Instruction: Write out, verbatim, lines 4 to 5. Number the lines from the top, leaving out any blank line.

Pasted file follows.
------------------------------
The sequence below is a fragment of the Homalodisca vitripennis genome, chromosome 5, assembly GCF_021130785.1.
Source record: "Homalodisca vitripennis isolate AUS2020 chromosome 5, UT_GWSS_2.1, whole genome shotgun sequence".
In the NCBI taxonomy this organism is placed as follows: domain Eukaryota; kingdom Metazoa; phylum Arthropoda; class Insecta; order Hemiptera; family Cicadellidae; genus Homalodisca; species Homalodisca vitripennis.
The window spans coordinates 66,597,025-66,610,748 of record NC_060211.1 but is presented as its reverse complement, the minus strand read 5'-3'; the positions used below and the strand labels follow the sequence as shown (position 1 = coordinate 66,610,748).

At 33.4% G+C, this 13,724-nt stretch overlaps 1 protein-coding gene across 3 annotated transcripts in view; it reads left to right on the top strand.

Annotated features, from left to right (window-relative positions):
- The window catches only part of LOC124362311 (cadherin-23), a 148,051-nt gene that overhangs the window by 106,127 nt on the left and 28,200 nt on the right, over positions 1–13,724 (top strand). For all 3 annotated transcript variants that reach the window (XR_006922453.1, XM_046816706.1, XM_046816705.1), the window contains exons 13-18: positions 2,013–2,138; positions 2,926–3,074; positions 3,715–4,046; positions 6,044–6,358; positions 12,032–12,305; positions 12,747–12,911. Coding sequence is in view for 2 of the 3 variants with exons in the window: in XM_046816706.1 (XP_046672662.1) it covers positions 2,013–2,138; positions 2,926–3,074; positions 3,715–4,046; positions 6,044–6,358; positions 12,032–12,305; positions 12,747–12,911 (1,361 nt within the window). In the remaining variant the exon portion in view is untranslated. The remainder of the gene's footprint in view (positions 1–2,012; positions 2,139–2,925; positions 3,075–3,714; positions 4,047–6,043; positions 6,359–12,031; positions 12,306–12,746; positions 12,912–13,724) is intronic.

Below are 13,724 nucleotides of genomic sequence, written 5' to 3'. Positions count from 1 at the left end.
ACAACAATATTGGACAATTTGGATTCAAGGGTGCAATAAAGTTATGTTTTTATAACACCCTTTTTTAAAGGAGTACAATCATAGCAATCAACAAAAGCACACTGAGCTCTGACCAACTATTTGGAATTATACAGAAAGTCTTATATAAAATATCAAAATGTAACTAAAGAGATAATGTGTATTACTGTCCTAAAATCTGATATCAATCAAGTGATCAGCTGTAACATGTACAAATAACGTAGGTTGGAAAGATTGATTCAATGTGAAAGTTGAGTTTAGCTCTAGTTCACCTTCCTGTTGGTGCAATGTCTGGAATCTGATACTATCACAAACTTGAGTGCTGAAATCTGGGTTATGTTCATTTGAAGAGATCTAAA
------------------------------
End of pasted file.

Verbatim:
The window spans coordinates 66,597,025-66,610,748 of record NC_060211.1 but is presented as its reverse complement, the minus strand read 5'-3'; the positions used below and the strand labels follow the sequence as shown (position 1 = coordinate 66,610,748).

At 33.4% G+C, this 13,724-nt stretch overlaps 1 protein-coding gene across 3 annotated transcripts in view; it reads left to right on the top strand.